Malocclusion – Overgrown Teeth in Small Mammals
Malocclusion, the medical term for improper alignment of the teeth, is one of the most common veterinary problems seen in small mammals whose teeth continuously grow throughout their lives. Some species affected with malocclusion include rabbits, guinea pigs, hamsters, gerbils, rats, mice and chinchillas. Drooling
In the wild, most rodents and rabbits eat mainly nuts, seeds, grasses and low-growing shrubbery. The incisor teeth function to crop or shear plant material, and then the cheek teeth are used to grind the material before swallowing (similar to humans, who bite with the teeth in the front of their mouths and chew with the molars).
Unlike many other species, the teeth of these animals continually grow. The constant actions of cropping with the front teeth and chewing with the cheek teeth keep the teeth well aligned and provide constant and even wear on all the teeth, preventing overgrowth. Normal teeth, therefore, do not require trimming.
When malocclusion is present, the teeth continue to grow without being properly worn by the opposing teeth. The incisors can curl and twist, leaving the animal unable to pick up food. There are many predisposing factors, including heredity, diet and nutrition, injury to the tooth roots or face, and infection.
If the molar teeth are maloccluded, they can develop "points," sharp edges that result from the uneven wear of the teeth. These points can cut into the inner cheeks and tongue. This is not only very painful, but also can lead to infection in these areas.
What to Watch For
Decreased food intake
Teeth growing abnormally long
Selective appetite for softer foods only
Veterinary examination can usually identify incisor malocclusion. Your veterinarian may use an otoscope (the instrument usually used to look in the ears) or another type of speculum during the exam to look at the molar teeth.
Sedation may be required for complete evaluation of the molar teeth. Radiographs (x-rays) of the skull may be necessary to evaluate the tooth roots for infection, and to evaluate the nearby bones for signs of trauma or fractures. Sedation is required for diagnostic radiographs of the head region (even the most docile little critter will not stay still enough for the proper positioning for the required views).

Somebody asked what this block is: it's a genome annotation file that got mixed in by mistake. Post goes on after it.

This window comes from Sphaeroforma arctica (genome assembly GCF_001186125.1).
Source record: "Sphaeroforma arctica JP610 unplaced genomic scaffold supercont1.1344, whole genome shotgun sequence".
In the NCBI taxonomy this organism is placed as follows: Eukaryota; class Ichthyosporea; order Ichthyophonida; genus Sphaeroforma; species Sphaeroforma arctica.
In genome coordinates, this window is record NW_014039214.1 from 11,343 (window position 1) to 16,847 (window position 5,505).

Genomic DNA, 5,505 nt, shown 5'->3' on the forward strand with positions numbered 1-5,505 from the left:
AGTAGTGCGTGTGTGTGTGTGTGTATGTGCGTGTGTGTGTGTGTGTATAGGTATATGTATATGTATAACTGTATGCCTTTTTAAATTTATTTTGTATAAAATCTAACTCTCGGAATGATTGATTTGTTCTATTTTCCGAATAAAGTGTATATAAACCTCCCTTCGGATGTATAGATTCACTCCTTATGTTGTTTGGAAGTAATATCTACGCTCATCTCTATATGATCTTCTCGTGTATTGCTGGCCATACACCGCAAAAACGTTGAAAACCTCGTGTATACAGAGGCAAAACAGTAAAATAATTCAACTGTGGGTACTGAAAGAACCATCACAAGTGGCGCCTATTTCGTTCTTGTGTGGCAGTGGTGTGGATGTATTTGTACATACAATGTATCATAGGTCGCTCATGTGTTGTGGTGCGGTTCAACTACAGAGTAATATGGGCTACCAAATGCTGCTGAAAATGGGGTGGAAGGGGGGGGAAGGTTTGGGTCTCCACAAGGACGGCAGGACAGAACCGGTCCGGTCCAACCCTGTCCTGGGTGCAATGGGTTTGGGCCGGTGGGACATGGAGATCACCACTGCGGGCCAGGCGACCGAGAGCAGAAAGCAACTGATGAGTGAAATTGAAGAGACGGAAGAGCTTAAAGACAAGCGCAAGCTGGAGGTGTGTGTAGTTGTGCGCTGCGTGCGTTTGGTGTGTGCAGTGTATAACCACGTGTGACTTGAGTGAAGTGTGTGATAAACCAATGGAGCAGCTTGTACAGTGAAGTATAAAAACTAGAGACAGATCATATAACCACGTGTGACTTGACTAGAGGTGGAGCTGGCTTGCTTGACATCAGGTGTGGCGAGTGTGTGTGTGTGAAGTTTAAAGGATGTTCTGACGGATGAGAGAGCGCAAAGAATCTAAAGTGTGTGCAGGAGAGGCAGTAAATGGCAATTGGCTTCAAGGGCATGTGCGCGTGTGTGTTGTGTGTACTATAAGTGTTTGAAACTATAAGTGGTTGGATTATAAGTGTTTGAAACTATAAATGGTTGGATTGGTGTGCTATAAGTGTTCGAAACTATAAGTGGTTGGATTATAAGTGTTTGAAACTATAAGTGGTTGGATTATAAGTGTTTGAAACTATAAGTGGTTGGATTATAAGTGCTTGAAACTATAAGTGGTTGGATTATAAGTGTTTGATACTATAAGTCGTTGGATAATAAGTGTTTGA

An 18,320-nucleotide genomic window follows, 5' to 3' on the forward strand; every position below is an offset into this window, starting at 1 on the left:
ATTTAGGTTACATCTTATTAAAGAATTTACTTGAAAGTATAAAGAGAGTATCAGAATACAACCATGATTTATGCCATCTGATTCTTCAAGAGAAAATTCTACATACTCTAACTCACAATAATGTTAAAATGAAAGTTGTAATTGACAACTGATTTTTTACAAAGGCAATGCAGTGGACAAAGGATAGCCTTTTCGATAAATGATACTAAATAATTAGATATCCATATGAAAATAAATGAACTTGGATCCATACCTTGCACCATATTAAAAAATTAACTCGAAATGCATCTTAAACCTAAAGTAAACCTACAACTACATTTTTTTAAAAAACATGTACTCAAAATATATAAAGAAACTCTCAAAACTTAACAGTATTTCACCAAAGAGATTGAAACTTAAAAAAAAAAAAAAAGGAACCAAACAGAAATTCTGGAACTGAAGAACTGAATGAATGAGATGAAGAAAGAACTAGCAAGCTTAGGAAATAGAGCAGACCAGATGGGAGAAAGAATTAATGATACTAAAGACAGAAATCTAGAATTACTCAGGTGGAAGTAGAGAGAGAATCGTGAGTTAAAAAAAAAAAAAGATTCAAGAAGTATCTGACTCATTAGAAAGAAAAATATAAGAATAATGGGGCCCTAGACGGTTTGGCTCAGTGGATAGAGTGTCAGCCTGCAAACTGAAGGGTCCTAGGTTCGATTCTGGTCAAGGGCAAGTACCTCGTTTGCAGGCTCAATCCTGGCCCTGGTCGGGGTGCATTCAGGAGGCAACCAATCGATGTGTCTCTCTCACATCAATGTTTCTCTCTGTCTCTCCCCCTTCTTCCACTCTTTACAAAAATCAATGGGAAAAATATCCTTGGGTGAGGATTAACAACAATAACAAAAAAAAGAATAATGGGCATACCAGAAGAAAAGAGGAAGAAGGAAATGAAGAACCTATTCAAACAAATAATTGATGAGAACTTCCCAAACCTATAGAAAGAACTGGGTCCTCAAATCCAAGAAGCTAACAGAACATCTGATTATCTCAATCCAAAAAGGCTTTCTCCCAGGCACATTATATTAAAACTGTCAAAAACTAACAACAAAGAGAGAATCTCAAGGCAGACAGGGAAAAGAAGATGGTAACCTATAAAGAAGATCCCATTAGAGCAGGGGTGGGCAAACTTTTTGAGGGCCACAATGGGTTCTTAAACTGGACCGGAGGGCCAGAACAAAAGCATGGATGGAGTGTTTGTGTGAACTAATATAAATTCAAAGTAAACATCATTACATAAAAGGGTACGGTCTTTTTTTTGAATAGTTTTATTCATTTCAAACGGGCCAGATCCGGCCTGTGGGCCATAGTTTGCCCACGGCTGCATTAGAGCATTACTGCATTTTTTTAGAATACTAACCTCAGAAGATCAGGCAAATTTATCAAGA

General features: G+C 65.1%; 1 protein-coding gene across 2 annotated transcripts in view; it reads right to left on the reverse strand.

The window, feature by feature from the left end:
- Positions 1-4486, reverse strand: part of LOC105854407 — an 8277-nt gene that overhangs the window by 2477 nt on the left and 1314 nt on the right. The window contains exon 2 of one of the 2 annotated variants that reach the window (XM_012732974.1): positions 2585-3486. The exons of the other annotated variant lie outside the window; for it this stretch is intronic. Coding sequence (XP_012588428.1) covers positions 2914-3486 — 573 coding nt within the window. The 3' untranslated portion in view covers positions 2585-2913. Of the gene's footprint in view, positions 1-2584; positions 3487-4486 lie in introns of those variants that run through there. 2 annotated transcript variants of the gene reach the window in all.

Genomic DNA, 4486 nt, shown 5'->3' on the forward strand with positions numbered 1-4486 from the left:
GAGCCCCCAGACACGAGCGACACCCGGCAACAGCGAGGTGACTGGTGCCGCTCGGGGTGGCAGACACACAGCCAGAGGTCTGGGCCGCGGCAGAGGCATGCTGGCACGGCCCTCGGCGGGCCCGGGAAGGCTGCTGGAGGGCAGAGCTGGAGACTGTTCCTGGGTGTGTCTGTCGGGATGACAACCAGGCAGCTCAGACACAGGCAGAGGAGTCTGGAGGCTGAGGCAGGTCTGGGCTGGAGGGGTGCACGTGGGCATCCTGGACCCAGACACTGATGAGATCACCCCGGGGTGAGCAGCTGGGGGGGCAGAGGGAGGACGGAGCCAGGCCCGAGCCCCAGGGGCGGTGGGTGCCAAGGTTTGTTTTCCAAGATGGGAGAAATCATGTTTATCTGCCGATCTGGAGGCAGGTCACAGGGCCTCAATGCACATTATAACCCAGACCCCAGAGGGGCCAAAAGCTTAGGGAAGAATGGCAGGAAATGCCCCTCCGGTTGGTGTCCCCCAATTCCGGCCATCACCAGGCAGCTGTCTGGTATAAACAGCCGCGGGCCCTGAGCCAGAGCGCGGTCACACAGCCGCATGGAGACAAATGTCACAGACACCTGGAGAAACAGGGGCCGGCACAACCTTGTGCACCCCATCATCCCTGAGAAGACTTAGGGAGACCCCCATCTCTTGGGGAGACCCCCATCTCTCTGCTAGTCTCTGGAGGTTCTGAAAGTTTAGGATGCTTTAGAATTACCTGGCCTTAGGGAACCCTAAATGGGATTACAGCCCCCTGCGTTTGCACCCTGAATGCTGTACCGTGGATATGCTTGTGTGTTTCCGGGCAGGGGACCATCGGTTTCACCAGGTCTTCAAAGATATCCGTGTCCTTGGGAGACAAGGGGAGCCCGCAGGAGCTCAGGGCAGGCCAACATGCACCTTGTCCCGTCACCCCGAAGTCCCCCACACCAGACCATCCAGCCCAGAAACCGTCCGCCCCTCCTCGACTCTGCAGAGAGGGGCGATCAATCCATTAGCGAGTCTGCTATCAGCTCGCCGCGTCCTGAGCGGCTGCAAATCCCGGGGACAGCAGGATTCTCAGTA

Treatment for malocclusion involves trimming ("filing" or "clipping") of the teeth. The incisors can usually be trimmed without the use of anesthesia. Anesthesia is almost always necessary for trimming of the molar teeth.
Antibiotics may be prescribed if infection is suspected, but are not routinely necessary if there is no suspicion of infection.
In severe cases, the incisor teeth can be surgically removed. This is a permanent procedure and must be discussed with your veterinarian.
After your pet's tooth trim, he may need soft food for one to three days as his mouth heals. Force-feeding or syringe feeding may be necessary.
Pets with a history of malocclusion are likely to need repeat tooth trimming. Some pets only need veterinary attention once or twice a year; others may need it as often as every six weeks. Most pets are somewhere in between these extremes.
Feed your pet good quality pellets high in fiber. Fresh hay should be available at all times to encourage grinding of the back teeth. Stem hay is better than commercially packaged leaf or "hay cubes."
Check your pet's incisor teeth periodically since malocclusion is not cured but managed. Ask your veterinarian to check the incisor and molar teeth any time your pet gets examined. The molars should be checked at least once a year, but preferably twice a year.